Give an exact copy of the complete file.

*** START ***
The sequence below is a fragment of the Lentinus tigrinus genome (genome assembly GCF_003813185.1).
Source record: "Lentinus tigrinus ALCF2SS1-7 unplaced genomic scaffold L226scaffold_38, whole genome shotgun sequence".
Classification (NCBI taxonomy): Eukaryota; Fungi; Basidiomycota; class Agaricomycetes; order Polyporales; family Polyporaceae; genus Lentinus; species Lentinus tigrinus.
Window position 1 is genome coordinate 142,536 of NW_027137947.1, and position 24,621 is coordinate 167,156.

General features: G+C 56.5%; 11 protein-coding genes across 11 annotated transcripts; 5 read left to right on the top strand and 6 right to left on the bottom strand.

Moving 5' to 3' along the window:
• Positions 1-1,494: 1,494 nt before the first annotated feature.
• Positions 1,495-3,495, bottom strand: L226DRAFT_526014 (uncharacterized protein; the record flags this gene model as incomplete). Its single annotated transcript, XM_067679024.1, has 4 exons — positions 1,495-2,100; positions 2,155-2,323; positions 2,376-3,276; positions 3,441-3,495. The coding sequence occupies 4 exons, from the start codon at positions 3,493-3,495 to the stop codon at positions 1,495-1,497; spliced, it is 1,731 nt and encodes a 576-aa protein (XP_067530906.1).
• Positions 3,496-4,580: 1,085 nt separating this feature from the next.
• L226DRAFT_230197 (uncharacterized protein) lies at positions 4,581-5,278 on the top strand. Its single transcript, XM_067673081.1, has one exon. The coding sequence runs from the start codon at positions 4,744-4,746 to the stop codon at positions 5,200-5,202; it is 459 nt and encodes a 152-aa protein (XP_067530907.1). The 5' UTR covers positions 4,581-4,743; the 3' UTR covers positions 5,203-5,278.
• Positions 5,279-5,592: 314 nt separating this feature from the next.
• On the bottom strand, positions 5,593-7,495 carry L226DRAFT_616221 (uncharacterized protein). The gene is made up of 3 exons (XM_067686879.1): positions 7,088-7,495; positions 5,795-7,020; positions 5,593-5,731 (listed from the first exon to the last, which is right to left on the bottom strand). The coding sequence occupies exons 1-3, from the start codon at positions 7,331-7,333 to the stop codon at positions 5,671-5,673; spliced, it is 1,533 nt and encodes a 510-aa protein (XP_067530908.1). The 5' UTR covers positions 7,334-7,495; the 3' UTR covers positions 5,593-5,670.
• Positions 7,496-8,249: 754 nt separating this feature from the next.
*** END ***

The sequence below is a fragment of the Lentinus tigrinus genome (genome assembly GCF_003813185.1).
Source record: "Lentinus tigrinus ALCF2SS1-7 unplaced genomic scaffold L226scaffold_38, whole genome shotgun sequence".
Classification (NCBI taxonomy): Eukaryota; Fungi; Basidiomycota; class Agaricomycetes; order Polyporales; family Polyporaceae; genus Lentinus; species Lentinus tigrinus.
Window position 1 is genome coordinate 142,536 of NW_027137947.1, and position 24,621 is coordinate 167,156.

General features: G+C 56.5%; 11 protein-coding genes across 11 annotated transcripts; 5 read left to right on the top strand and 6 right to left on the bottom strand.

Moving 5' to 3' along the window:
• Positions 1-1,494: 1,494 nt before the first annotated feature.
• Positions 1,495-3,495, bottom strand: L226DRAFT_526014 (uncharacterized protein; the record flags this gene model as incomplete). Its single annotated transcript, XM_067679024.1, has 4 exons — positions 1,495-2,100; positions 2,155-2,323; positions 2,376-3,276; positions 3,441-3,495. The coding sequence occupies 4 exons, from the start codon at positions 3,493-3,495 to the stop codon at positions 1,495-1,497; spliced, it is 1,731 nt and encodes a 576-aa protein (XP_067530906.1).
• Positions 3,496-4,580: 1,085 nt separating this feature from the next.
• L226DRAFT_230197 (uncharacterized protein) lies at positions 4,581-5,278 on the top strand. Its single transcript, XM_067673081.1, has one exon. The coding sequence runs from the start codon at positions 4,744-4,746 to the stop codon at positions 5,200-5,202; it is 459 nt and encodes a 152-aa protein (XP_067530907.1). The 5' UTR covers positions 4,581-4,743; the 3' UTR covers positions 5,203-5,278.
• Positions 5,279-5,592: 314 nt separating this feature from the next.
• On the bottom strand, positions 5,593-7,495 carry L226DRAFT_616221 (uncharacterized protein). The gene is made up of 3 exons (XM_067686879.1): positions 7,088-7,495; positions 5,795-7,020; positions 5,593-5,731 (listed from the first exon to the last, which is right to left on the bottom strand). The coding sequence occupies exons 1-3, from the start codon at positions 7,331-7,333 to the stop codon at positions 5,671-5,673; spliced, it is 1,533 nt and encodes a 510-aa protein (XP_067530908.1). The 5' UTR covers positions 7,334-7,495; the 3' UTR covers positions 5,593-5,670.
• Positions 7,496-8,249: 754 nt separating this feature from the next.